Sylvia Burwell, the Health and Human Services Secretary, told the House Agriculture Committee on October 7 that the administration is not focused on taxing sugary sodas when they discussed their upcoming healthy food guidelines.
“We do not believe that that is something in scope of the work that we are doing,” Burwell told the committee.
Mayor Bloomberg was adamant about passing a soda ban in New York City as a way to fight obesity. He donated $85,000 in October 2014 to a campaign in Berkeley, California to tax sugary drinks.
Some representatives who attended the committee meeting had mixed feelings about the soda tax.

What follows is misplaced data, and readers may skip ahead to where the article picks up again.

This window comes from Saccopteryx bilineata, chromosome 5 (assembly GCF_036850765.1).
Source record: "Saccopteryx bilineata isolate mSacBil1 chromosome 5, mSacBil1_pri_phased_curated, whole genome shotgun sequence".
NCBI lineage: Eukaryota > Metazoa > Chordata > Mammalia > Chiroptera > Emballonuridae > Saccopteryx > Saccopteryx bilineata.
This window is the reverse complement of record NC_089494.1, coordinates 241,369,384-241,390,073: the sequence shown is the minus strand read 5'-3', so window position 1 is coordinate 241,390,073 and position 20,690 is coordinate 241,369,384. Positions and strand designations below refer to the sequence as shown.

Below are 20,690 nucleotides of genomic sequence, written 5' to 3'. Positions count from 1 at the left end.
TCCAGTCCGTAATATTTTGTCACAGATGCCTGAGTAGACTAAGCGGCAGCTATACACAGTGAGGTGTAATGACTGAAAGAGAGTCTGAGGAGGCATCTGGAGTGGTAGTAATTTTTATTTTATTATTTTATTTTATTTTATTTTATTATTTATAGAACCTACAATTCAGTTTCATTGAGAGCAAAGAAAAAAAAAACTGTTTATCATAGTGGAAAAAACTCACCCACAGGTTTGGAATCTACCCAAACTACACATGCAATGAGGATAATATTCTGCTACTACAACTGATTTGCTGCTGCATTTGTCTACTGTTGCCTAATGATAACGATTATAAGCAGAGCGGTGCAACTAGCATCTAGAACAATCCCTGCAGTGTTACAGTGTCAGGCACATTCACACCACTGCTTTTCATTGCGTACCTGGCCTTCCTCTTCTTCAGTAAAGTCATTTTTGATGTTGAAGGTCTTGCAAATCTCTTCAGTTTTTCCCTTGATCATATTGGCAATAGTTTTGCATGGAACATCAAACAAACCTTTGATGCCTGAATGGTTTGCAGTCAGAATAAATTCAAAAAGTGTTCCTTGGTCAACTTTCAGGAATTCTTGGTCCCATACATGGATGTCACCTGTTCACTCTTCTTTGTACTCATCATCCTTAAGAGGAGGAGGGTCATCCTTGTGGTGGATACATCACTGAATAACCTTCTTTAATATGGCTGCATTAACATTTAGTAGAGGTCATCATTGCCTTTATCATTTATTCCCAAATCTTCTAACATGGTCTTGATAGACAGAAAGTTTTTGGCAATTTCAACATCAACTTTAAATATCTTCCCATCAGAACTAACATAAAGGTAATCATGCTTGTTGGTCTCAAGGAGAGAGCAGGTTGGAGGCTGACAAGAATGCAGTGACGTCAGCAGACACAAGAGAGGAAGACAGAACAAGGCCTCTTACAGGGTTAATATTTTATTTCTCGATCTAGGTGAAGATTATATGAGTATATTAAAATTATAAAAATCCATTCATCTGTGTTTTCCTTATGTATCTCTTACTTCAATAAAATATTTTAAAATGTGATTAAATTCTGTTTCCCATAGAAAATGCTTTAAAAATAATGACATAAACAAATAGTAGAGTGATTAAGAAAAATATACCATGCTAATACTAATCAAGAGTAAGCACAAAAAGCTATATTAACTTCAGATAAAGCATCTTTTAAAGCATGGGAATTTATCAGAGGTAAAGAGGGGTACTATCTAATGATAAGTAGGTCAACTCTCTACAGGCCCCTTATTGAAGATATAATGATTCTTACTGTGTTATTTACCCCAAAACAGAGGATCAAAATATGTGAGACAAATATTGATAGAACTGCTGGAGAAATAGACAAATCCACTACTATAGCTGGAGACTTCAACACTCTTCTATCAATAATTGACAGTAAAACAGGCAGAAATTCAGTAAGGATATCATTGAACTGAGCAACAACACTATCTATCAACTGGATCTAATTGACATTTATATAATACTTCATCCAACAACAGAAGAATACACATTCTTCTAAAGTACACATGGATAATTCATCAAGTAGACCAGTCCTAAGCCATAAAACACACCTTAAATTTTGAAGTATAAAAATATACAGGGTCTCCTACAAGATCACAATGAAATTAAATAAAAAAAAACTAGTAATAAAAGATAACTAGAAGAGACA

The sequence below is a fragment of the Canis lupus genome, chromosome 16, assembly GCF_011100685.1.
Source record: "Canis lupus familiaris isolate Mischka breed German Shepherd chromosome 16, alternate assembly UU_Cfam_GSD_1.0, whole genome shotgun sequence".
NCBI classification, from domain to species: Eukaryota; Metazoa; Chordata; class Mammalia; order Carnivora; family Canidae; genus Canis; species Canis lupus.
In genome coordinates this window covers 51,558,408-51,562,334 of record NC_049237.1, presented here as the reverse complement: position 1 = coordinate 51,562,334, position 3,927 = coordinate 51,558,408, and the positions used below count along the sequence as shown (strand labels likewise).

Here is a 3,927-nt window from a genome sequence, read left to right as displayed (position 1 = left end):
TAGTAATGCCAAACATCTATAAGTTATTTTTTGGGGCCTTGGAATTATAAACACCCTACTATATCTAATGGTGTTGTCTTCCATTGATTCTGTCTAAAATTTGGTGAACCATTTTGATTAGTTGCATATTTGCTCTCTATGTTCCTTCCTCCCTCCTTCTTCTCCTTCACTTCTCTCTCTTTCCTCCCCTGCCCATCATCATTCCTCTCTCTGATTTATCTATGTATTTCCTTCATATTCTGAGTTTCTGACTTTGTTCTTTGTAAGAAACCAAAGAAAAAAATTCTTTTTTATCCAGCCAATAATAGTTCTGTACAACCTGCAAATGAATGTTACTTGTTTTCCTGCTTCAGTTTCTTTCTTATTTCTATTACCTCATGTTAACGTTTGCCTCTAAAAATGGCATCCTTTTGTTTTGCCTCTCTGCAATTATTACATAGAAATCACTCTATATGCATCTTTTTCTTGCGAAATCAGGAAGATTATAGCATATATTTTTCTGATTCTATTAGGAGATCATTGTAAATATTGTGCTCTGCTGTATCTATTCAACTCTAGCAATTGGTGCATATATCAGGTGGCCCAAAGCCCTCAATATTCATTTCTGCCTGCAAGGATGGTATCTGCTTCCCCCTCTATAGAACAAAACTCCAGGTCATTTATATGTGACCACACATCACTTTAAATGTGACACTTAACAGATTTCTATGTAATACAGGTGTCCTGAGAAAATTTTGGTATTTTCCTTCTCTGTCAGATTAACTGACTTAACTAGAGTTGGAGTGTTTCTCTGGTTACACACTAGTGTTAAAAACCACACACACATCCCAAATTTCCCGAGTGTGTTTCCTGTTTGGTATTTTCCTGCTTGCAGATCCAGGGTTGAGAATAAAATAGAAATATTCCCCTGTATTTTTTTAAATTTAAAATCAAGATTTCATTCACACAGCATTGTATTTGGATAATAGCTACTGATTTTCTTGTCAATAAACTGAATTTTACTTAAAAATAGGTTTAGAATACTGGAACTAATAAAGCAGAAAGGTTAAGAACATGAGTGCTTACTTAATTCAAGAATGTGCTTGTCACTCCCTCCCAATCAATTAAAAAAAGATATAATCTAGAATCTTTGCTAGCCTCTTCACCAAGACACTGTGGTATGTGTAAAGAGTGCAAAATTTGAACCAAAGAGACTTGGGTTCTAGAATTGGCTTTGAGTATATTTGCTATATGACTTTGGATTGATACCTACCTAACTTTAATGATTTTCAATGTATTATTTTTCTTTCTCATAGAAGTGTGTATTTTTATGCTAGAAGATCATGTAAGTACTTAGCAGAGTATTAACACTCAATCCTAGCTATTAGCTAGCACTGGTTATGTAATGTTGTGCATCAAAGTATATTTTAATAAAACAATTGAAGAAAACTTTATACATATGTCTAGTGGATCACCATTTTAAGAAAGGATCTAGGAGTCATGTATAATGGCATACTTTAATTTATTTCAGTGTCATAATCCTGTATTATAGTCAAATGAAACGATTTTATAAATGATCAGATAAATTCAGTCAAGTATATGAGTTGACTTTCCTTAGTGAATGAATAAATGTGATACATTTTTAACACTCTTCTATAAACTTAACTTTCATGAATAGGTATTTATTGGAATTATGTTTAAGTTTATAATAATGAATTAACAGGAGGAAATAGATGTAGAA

“When I see issues like tax on sodas and other things being recommended it seems to me that ideology is taking precedence over science and that creates a tremendous credibility gap,” Rep. Austin Scott (R-Ga.) told The New York Post.
However, the White House is taking other measures to keep America healthy, such as focusing on children. Last month, large companies that cater school lunches for children announced that they are going to tweak their recipes to be more nutritious per First Lady Michelle Obama’s Healthy Hunger-Free Kids Act.
The finalized health guidelines will be released in December.